3.1.3.2 Calculation error Other significant sources of numerical error can arise in the calculation of the solution, arising from iteration, number round-off, and bugs in software. Iteration error arises, for example, in the computation of a nonlinear solution, where an unstable solution may exhibit error growth and divergence. Round-off error inevitably arises in finite-precision computation. In modern, long word-length computers however, round-off error is not usually a significant source of error, though care needs to be taken to avoid illconditioned equations which can magnify small round-off errors to significant proportions.

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Modelling Process for Engineering Simulation

Arithmetical errors can occur from unsound mathematical operations or bugs in software. In the latter case, any software errors detected should be reported to the software supplier for repair, during which time the software should be quarantined and an alternative means of computation found. In practice, â€˜work-aroundsâ€™ (which need to be verified) are usually found by the analyst or provided by the software vendor. Software suppliers often classify software errors on the basis of their obviousness and potential consequences.

Table 3.1 Modelling error sources

Table 3.2 Computation error sources

idealisation

approximation

governing equations (e.g. element or solution type)

discretisation (e.g. spatial, temporal)

domain space (e.g. geometric extent)

truncation (e.g. eigenseries)

boundary conditions (e.g. fixed/free) constitutive relations (e.g. material model)

data

calculation

loads (e.g. magnitude, direction, distribution)

arithmetical (e.g. mistakes, bugs)

coefficients (e.g. material or geometric values)

numerical (e.g. round-off, iteration)

mathematical modelling error sources

computational modelling error sources

idealisation

data

approximation

calculation

governing equations

loads

discretisation

arithmetical

domain

coefficients

truncation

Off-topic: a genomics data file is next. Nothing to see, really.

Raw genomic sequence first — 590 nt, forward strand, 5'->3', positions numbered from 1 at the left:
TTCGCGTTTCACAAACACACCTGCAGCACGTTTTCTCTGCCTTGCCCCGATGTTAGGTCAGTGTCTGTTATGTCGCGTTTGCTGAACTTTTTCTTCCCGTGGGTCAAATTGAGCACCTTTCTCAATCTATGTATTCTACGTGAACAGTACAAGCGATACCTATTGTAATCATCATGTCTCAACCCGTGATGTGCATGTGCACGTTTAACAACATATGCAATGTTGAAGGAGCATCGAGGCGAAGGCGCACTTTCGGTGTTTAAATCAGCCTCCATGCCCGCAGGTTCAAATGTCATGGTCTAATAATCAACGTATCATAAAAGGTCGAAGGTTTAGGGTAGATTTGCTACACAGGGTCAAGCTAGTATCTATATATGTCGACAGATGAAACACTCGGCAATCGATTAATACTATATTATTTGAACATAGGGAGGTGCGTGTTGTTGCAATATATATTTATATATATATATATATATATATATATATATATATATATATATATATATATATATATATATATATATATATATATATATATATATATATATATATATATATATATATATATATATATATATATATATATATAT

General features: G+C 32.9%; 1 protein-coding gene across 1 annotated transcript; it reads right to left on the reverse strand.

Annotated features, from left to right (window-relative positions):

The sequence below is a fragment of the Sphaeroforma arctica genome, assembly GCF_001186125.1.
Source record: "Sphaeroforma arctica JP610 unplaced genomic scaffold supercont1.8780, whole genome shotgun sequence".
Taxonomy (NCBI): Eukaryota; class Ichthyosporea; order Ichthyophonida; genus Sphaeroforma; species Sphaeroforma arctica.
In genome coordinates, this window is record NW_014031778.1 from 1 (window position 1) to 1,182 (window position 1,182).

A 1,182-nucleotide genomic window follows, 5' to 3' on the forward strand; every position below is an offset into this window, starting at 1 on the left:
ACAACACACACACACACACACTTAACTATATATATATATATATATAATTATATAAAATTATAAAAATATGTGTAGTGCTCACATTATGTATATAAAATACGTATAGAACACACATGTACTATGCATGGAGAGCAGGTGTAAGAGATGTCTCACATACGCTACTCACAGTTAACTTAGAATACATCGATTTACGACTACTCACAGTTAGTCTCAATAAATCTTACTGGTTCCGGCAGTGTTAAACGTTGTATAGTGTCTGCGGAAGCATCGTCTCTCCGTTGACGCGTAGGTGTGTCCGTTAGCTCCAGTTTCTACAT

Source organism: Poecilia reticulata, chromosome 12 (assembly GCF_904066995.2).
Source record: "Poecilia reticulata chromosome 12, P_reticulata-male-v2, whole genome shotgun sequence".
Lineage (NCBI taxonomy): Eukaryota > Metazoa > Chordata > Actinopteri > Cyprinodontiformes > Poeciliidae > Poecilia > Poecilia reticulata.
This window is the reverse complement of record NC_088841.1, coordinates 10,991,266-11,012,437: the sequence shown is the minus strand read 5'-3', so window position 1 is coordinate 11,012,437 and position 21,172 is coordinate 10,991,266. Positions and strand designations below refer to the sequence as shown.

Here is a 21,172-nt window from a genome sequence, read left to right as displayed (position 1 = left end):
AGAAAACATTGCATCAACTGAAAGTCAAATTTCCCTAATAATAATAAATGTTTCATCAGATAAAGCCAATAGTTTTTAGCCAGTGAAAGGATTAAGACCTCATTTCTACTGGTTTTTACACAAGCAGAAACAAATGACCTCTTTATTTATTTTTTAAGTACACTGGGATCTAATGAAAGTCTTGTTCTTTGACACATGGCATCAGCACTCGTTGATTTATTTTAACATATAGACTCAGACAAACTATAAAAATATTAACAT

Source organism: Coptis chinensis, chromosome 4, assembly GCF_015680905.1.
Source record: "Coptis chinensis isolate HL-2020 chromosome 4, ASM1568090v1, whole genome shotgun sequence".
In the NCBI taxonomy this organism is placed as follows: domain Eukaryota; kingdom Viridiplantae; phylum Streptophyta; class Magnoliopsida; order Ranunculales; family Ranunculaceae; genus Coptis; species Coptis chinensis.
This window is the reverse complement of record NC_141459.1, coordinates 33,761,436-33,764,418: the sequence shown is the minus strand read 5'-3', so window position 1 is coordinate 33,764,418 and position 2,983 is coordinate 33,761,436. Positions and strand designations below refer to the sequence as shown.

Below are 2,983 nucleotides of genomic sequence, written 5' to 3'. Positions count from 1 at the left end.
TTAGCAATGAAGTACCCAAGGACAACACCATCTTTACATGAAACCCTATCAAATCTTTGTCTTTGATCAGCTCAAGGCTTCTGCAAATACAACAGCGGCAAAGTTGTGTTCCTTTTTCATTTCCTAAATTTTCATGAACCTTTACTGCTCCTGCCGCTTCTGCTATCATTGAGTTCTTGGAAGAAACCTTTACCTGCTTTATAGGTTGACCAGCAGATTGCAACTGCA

numerical

boundary conditiions

constitutive relations

Sources of computation error

Sources of modelling error

3.1.4 Prediction error Finally, error in the interpretation the computed results for the purpose of predicting the behaviour of the object, and in the application of those predictions, is considered.

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It is imperative that the results generated by the simulation are as reliable as possible, and it needs to be demonstrated that a model is fit for its intended purpose of supporting the assessment conclusions, i.e. the validity of the model and the accuracy of its predictions needs to be established (e.g. by comparing the simulation predictions with observations of real-world behaviour). For a model to be deemed valid, it must, with respect to accepted bounds, accurately replicate the relevant behavioural characteristics of the engineered object. The validated predictions then need to assessed in the context of the problem assessment criteria and assessment conclusions on the fitness for purpose of the object drawn. Most results will need to be post-processed to convert them into a form suitable for verification, validation and assessment, and these operations can constitute a source of error. Therefore, assessments which cannot be carried out on the raw results data directly (i.e. prior to graphical interpretation or mathematical manipulation), need to be checked to ensure that the underlying data operations are accurate and that the manipulated data is meaningful in terms of its end-use. In any event, no significant result should be accepted without a critical assessment to ensure its reasonableness. If possible, confidence bounds should be placed on all critical results. It must be appreciated that the predicted behaviour of the object, based on the simulation results, will be limited in terms of its applicability, and care must be taken to ensure that predictions are not inadvertently applied outside the range for which they were intended and/or validated. Applying a prediction beyond the range of its validation is inference, and will require additional justification. Prediction and application techniques can, and should, be proceduralised within the framework of a quality management system (see later chapters).

3.2 Error estimation The application and effectiveness of any technique used for reducing error in the simulation is problem dependent, thus it is not possible to present a common approach covering all cases. Error estimation and treatment needs to be customised and the analyst must decide the most appropriate techniques to use in each particular case. In general however, error estimation methods can be grouped into two categories: exterior or interior methods.